Lindsey Davis

Hodder & Stoughton

Pandora's Boy

Lindsey Davis
Authors:
Lindsey Davis

Flavia Albia is a private investigator, always drawn to an intriguing puzzle - even if it is put to her by her new husband's hostile ex-wife. On the Quirinal Hill, Clodia Volumnia, a very young girl with stars in her eyes, has died, amid suggestions that she was poisoned by a love-potion. It will have been supplied by a local witch, who goes by the name of Pandora, though Albia learns that Pandora carries on a trade in herbal beauty products while hiding much more dangerous connections. Pandora's beloved grandson, a trainee hack lawyer, is one of the dead girl's empty-headed friends; can this be relevant?As she homes in on the truth, Albia has to contend with the occult, organised crime, an unusual fertility symbol, and celebrity dining. She discovers the young girl was a handful; her father mediates in disputes, yet has divorced his grief-stricken wife and is now suing his own mother-in-law; Clodia's so-called friends were none too friendly. The supposedly sweet air of the Quirinal hides the smells of loose morality, casual betrayal and even gangland conflict. When a friend of her own is murdered, Albia determines to expose as much of this local sickness as she can - beginning with the truth about the death of little Clodia.'Davis's prose is a lively joy, and Flavia's Rome is sinister and gloriously real.' The Times on Sunday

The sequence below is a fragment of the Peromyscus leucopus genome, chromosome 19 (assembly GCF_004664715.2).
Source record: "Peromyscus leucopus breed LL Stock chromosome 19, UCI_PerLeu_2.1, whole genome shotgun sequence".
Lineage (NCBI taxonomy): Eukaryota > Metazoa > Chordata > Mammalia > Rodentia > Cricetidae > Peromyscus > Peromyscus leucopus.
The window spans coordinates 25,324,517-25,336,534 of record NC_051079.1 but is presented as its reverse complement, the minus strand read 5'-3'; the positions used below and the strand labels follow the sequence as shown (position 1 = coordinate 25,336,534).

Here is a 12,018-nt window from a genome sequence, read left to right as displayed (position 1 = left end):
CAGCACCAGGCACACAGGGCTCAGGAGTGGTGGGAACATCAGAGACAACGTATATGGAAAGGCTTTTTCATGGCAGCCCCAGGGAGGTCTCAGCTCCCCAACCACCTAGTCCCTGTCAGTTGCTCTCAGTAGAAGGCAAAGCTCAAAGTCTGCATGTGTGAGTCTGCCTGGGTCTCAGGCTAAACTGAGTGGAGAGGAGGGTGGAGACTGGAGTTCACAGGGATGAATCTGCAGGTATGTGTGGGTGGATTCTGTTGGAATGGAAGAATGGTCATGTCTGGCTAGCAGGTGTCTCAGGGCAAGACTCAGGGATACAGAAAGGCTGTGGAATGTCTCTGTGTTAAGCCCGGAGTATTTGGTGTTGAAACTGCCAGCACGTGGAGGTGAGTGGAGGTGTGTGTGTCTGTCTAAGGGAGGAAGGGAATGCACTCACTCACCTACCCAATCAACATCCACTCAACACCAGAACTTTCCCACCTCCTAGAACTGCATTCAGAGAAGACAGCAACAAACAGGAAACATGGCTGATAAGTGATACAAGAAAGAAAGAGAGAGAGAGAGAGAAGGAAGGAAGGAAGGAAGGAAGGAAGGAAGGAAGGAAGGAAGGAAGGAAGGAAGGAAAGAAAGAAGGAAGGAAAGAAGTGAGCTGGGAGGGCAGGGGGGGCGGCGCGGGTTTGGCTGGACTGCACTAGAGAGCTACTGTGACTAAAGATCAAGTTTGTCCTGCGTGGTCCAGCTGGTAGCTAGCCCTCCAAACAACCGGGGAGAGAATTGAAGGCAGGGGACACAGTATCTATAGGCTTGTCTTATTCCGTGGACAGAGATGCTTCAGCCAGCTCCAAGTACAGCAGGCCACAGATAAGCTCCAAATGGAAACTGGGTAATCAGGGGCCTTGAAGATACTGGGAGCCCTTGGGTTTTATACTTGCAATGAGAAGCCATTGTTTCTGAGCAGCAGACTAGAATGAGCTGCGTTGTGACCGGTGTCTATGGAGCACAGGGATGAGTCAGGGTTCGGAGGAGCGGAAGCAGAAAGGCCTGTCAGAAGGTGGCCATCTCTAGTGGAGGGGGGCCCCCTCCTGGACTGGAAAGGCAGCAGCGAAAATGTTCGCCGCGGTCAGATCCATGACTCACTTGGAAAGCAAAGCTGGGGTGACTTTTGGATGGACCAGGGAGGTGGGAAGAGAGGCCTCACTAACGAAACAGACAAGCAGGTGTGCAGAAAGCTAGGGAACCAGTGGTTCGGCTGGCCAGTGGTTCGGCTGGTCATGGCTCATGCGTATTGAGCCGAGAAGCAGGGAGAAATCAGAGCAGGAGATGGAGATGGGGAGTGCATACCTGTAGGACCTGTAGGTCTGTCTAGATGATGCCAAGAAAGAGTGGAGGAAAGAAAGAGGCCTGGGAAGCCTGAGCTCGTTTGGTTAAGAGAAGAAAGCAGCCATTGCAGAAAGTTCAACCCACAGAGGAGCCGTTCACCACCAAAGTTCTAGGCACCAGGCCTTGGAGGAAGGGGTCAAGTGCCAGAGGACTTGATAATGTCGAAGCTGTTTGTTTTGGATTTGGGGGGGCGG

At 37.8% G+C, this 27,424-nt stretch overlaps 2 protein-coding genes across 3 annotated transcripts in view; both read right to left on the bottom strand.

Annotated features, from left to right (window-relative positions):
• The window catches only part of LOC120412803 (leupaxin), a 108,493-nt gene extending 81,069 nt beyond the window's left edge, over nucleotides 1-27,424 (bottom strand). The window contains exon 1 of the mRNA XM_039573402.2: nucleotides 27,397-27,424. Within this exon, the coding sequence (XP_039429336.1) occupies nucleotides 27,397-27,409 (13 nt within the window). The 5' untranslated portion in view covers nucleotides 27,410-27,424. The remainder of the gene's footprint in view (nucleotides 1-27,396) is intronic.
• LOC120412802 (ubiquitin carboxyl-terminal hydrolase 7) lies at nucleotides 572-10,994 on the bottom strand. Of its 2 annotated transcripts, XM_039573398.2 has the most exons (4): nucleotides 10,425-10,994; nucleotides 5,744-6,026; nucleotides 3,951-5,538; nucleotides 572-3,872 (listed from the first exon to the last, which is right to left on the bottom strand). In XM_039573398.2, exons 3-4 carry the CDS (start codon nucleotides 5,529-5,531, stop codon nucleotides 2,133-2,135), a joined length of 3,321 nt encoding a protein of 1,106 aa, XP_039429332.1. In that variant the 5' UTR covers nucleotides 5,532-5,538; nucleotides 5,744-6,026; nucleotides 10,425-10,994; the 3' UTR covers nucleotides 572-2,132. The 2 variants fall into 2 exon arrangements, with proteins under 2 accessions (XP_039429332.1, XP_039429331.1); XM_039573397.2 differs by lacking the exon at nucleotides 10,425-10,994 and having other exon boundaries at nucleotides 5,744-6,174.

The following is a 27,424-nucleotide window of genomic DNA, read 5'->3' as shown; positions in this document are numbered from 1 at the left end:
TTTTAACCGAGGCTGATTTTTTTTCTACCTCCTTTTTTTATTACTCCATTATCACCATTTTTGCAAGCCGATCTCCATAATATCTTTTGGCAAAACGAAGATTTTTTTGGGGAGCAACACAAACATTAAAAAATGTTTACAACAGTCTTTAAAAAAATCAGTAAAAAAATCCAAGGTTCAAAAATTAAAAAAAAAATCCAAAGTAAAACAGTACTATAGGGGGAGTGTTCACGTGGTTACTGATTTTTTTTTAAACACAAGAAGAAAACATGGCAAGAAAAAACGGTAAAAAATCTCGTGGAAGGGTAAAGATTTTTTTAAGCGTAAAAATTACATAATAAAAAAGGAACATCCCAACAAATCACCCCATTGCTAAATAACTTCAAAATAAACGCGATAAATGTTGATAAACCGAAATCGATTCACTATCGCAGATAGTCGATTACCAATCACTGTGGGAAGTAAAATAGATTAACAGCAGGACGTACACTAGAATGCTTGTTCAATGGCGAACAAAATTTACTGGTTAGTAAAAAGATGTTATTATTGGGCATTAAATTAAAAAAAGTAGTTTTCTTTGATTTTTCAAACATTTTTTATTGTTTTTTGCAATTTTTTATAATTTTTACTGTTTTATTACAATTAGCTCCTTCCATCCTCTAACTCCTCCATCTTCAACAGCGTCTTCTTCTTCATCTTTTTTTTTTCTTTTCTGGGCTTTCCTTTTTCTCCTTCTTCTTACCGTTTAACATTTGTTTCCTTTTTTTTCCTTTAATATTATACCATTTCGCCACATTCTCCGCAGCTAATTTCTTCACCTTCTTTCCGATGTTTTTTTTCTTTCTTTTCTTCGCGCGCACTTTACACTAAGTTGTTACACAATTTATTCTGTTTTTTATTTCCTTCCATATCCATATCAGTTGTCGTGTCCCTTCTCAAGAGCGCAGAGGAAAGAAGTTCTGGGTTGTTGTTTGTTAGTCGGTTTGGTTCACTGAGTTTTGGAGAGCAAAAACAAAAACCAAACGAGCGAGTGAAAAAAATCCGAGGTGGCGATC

Hodder & Stoughton

The Third Nero

Lindsey Davis
Authors:
Lindsey Davis

Flavia Albia's day-old marriage is in trouble - her new husband may be permanently disabled and they have no funds. So when Palace officials ask her to help expose a plotter in their midst she is obliged to accept their commission. The plot could not be bigger. Ever since he died in AD 68, apparently by his own hand, Rome has been haunted by reports that the Emperor Nero is in fact very much alive and about to return to claim his throne. Two Nero pretenders have emerged in the East and met grisly fates. But now, as the Emperor Domitian, whose tyrannical, paranoid reign grows ever more unpopular, fights a war in faraway Dacia, there emerges a far more sinister contender. What's more the rumour is that this false Nero is already in Rome. Plunged into the conspiracy, Flavia must infiltrate the house of the Parthians who have smuggled in this new impostor, negotiate with spies, dodge the assassins sent by the Palace traitor, and somehow cope with her stricken husband.Can she succeed before the impostor is revealed? Or will Rome once more be plunged into civil war?

Hodder & Stoughton

Vesuvius by Night

Lindsey Davis
Authors:
Lindsey Davis